Shed responsibility and answer the call of the swell . . . come on a Surfari with Tim Baker.
What if you could defy the slow march of age? Shelve all your worldly pressures, pack up the family and a few trusty surfboards and hit the open road for the Great Australian surfing road trip? Inspired by the dreams of his youth, surf writer Tim Baker embarks on the Big Lap in search of the perfect wave and domestic bliss.
What follows is a story for anyone who has ever dreamed of an alternative to the busy, micro-scheduled existence of work, school, shopping and the daily drudge. It is a story for anyone who wants to know what happens when a family of four live in the confined space of a caravan for six months
The result is a lively, colourful account of trading your life for another variety, and the delights and dangers that lay in wait when you dare to chase your dreams and follow another path.
Tim Baker is the best-selling author of: Bustin' Down The Door, High Surf, Occy and Surf For Your Life (Random House, 2009). He is a former editor of Tracks and Australia's Surfing Life magazines. He has twice won the Surfing Australia Hall of Fame Surf Culture Award and been nominated for the CUB Australian Sports Writing Awards. He is currently a senior contributor to Surfing World, The Surfer's Path (UK), The Surfers Journal and US Surfing and Surfer magazines.
At 45, he has worked in the media and surfing magazines for 25 years and has surfed and traveled throughout Australia, Indonesia, Hawaii, Central and South America, North America, Europe, South Africa, Fiji, Tahiti, and Sri Lanka. He lives in Currumbin, Queensland, with his wife and two children.
Random House Australia
Author: Tim Baker
Interview with Tom Baker
Question: What inspired you to live the dreams of your youth and embark on a surfing road trip and then write Surfari?
Tom Baker: It was the memory of a book I read as a newly surf-stoked teenager "Surfari Highway," about two friends driving around Australia. I was probably 15 when I read it and vowed then and there that as soon as I left school and got a drivers' licence I'd do a similar trip. Somehow, I never got around to it so at 46 I figured it was now or wait until I was a Grey Nomad, and I was keen to do it while I could still surf at a reasonable level. Also, our kids were a good age to pull out of school and take on the road, at 5 and 9. I put the idea to my wife and, God bless her, she loved it.
Question: What should readers expect in Surfari?
Tom Baker: It's an honest account of our journey around Australia, for better and for worse, my own struggles to strike that elusive work/life/family balance juggling writing, driving, surfing and family life on the road. i try and paint a picture of surf culture around the country and the rich cast of characters we encountered. Ultimately, I think it's a bit of a love letter to my country. We live in a paradise and more of us should get out and see it. If I was trying to sum it up I'd say, "Bill Bryson on a surfboard."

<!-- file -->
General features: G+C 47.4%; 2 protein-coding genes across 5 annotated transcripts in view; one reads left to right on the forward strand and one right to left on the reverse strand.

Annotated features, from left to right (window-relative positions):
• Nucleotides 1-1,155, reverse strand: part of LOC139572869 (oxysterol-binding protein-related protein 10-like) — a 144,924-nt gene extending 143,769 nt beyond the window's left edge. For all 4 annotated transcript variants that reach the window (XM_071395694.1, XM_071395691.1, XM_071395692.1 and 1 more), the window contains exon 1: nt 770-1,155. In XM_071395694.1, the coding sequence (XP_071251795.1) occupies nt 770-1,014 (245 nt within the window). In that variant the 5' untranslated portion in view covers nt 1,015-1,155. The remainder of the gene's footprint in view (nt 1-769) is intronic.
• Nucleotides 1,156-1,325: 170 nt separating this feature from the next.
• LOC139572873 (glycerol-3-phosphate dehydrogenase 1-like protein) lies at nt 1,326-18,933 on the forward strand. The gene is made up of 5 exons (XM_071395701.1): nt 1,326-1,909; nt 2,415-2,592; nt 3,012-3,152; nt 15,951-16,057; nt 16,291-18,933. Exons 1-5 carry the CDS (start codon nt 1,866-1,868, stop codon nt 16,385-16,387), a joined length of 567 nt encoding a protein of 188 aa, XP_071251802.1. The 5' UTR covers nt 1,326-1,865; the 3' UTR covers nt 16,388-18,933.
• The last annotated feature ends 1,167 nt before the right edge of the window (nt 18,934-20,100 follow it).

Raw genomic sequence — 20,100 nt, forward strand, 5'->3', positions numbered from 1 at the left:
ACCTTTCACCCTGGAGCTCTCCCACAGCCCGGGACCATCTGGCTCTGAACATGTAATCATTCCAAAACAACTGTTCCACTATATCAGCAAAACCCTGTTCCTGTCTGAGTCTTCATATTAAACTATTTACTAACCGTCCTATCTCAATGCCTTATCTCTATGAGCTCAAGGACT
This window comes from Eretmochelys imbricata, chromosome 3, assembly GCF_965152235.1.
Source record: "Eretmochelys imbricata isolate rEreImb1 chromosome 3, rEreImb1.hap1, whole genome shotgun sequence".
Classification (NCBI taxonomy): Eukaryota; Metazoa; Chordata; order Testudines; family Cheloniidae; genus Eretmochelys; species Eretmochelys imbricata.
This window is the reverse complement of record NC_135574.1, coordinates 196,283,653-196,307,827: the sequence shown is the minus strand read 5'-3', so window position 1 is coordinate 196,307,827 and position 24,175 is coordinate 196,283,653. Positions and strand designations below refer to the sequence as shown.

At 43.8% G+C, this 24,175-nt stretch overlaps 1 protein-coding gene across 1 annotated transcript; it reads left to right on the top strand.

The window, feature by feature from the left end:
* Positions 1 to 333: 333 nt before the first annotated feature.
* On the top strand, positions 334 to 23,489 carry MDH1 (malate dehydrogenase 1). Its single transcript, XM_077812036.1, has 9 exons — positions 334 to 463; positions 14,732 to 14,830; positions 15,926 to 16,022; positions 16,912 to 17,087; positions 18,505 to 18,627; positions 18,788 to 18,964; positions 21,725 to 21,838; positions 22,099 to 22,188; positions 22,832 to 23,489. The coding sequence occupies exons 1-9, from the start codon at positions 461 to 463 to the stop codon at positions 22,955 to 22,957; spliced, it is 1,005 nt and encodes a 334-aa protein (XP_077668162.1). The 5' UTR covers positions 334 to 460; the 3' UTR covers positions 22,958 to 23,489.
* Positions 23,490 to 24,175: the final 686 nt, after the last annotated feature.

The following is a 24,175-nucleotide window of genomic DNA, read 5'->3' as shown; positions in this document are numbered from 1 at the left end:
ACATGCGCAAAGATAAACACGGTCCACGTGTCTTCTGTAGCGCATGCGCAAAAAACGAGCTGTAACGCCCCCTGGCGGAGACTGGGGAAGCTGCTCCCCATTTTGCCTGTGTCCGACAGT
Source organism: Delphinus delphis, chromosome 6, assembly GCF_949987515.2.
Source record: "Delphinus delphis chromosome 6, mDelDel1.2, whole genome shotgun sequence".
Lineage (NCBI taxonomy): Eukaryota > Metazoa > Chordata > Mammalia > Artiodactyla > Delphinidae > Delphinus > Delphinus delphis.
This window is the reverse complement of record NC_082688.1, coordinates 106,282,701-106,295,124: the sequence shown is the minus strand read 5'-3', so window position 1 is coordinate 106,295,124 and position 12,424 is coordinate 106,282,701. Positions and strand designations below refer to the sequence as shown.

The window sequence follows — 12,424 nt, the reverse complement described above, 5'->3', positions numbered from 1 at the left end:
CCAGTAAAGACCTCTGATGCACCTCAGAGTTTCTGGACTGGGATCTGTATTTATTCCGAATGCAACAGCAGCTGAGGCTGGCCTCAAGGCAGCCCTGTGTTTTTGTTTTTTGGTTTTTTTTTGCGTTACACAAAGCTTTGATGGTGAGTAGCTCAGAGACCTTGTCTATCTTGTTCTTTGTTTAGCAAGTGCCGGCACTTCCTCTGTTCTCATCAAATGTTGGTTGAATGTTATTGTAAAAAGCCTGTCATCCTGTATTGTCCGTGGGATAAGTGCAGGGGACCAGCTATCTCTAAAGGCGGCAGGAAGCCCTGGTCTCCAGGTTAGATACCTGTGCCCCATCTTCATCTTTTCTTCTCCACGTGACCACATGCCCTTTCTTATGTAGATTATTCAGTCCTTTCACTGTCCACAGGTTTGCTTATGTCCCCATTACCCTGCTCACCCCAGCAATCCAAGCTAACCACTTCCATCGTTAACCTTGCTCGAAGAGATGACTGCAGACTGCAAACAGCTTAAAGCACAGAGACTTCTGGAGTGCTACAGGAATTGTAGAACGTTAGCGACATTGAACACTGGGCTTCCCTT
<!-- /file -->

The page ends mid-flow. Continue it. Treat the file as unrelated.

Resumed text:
Question: Can you talk about the difficulties of a family of four living in a caravan for six months?
Tom Baker: The long drives are testing for everyone. We bought the kids iPod touches for Christmas as onboard entertainment units. Remarkable devices. RIP Steve Jobs. Audio books and music and even movies are great, but we found the games really spun our young boy out a bit after a while. Too much stimulation. The close confines of the van can feel a bit oppressive after a while, but at such times I just reminded myself to step outside. You are usually somewhere beautiful and there is a calming bush setting, a brilliant night sky or stunning seascape too admire. Being around each other 24/7 can be exhausting and a real relationship test. I think we did well overall but we certainly had our moments. Packing healthy snacks for the drives is a good strategy. My wife Kirsten would always have a container of cut up apple, carrot sticks, celery sticks and the like in the car and if there was nothing else to eat the kids would gladly eat them and be way better off than eating greasy roadhouse fare. Working as a team is paramount. There are hundreds of strategic decisions to be made along a journey like this, and I think when Kirst and I learnt to set aside who was right, and just consult we ended up making really good decisions together.
Question: Is this a trip you'd recommended for other families?
Tom Baker: Absolutely. I feel like we have been really bonded by the experience. We are the only four people in the world who really know what that journey was like and we'll treasure the memories. It has been a really formative experience for the kids. They were already quite outgoing but I think it has made them more social, confident and adaptable. So many Australians travel overseas before seeing their own country, but there is something quite profound in really getting to know your own country. So vast and so diverse. The Kimberely and Kakadu were real highlights and provided some intimate insights and encounters with Indigenous culture that we'll never forget. There was a gorge walk we did in Karijini National Park that was like our entire journey in microcosm - having to work together to navigate difficult terrain, help and be patient with each other, encourage the kids to stretch their limits but make sure they were safe. When we got to the end of this hour-long walk through a quite challenging gorge we were all on an incredible high and confronted with the most stunning view imaginable. I think at any difficult moments in the future we can hopefully summon that experience.
Interview by Brooke Hunter